The Pandemic Is Changing Employee Benefits

The Pandemic Is Changing Employee Benefits

As previously published in Harvard Business Review.

In mid-February 2020, I became the CEO of I expected a lot would change, but I didn’t expect — nor could I have predicted — that everything would. A global pandemic completely upended the way we work and clouded even the most well-thought-out strategic plans.

One thing became very clear, very quickly — the undeniable interconnectedness of work and life. We all felt it acutely. Aspects of society and business that were long overdue for a change were now laid bare. We have a broken care infrastructure. Support for mental health is insufficient. And so many of us are entangled in demanding and inflexible workplace cultures that create burnout. Just to name a few.

But one of the most dire consequences we face is the alarming amount of working mothers who face an untenable choice: their children or their paycheck. And as any parent will tell you, that’s not really a choice. This problem has surged over the last year: nearly 3 million women — especially Black and Latina women — have been pushed out of the U.S. labor force. A year-long pandemic has erased decades of progress, underscoring just how fragile and inept our old care system was. Our post-pandemic economy won’t fully recover — or reach its full potential — unless and until women get the caregiving support they and their families need.

I’m encouraged to see that companies are responding. They’ve recognized that employee benefits can be life-changing for their workforce, especially those centered around care, flexibility, and mental health. In conversations I’ve had with business leaders, many have told me that, in order to better support their employees and the business, they plan to revise their benefit strategies.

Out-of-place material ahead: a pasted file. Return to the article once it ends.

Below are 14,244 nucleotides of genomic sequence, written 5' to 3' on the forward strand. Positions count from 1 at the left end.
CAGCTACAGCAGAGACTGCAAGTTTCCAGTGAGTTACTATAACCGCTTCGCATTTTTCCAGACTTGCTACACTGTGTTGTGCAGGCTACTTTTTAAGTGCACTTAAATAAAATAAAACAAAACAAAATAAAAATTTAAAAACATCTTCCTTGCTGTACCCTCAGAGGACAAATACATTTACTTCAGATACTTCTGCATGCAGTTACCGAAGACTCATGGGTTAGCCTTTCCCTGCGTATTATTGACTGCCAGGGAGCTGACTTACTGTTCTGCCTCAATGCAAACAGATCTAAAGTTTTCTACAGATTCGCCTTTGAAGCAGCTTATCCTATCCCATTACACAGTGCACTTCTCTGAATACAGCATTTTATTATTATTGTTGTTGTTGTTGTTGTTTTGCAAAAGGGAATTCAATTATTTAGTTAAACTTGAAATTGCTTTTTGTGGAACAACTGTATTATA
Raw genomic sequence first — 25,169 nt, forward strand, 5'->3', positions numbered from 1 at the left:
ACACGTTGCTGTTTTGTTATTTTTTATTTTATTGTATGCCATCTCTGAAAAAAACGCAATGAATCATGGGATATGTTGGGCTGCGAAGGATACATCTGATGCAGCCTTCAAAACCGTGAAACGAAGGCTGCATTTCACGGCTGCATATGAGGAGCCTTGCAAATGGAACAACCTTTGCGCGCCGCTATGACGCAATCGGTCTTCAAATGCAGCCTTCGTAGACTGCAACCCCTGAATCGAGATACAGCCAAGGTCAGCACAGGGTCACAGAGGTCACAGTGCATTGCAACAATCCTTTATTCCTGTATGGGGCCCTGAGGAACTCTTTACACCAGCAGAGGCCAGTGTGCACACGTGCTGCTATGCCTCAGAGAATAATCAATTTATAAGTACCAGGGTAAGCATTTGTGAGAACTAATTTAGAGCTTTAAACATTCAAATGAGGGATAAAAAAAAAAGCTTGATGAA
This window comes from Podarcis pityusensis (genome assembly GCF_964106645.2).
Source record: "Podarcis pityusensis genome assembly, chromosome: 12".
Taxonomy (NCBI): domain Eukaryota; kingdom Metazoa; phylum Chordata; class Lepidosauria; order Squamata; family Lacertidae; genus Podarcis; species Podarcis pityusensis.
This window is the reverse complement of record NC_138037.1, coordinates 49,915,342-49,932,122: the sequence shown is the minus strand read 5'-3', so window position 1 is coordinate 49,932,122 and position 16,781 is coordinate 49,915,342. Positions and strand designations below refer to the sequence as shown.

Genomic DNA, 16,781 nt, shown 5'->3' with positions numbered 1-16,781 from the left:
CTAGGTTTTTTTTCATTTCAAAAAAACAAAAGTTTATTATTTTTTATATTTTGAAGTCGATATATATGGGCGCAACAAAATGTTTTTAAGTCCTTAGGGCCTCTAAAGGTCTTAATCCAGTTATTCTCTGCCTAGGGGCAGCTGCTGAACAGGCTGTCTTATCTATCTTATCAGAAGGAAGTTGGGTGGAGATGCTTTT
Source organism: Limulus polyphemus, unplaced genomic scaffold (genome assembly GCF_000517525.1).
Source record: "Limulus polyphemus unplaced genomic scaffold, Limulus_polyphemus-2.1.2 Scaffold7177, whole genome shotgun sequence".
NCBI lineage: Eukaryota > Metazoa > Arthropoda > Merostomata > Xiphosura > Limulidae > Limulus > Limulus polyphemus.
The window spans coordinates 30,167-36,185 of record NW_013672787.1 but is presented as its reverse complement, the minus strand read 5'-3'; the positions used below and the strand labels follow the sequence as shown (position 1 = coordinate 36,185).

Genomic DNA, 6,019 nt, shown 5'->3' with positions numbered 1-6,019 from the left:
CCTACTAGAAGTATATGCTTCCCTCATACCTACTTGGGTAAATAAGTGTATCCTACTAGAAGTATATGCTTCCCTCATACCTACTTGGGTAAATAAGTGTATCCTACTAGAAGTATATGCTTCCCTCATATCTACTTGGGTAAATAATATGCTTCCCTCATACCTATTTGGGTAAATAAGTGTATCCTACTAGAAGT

To better understand exactly how these changes will manifest, developed “The Future of Benefits” report, in which we asked 500 human resource leaders and C-suite decision-makers from across the U.S. what employee benefits they plan to keep, get rid of, add, and expand as a result of lessons learned during this crisis. Here’s what they told us.

Key Benefits are Expanding and Shifting

Those we spoke to confirmed the toll the pandemic has had on their employees and their business: decreased productivity and retention, increased absenteeism, and declining mental health. That’s why almost all (98%) of the leaders we surveyed plan to newly offer or expand at least one employee benefit, prioritizing the ones workers deem most essential, like child and senior care benefits, flexibility around when and where work gets done, and expanded mental health support.

In exchange for these essential benefits, 89% also said that they are deprioritizing at least one type of employee benefit because of Covid-19 — most frequently on-site child care, paid vacation days, commuter benefits, tuition reimbursement, and food or meals.

Without Care, People Can’t Work

Work-life “balance” has always been a lie. Work and life are not independent entities fighting for 50/50 equilibrium. They’re interconnected, and one affects the other. But people — especially women — have been conditioned to design life around the demands of work, and rarely to design work around the demands of life. Between February and September 2020 alone, there were 1.2 million parents — disproportionately women — of children 5 to 17 out of the labor force. Employers can’t afford this massive hit to their workforce.

The pandemic has forced employers to act. They realize that care benefits are essential to employees’ productivity and success at work. In fact, 57% of senior leaders told us that their organizations are assigning higher priority to care benefits to better support their employees in both work and life. And 63% said they plan to increase their company’s already existing child care benefits. These may include paid access to online platforms to find care, subsidized backup care, new parent support, cash subsidies to parents, among others. As one survey respondent told us, “Employees cannot leave their home life at the door. They bring their worries to work, and it impacts their productivity.”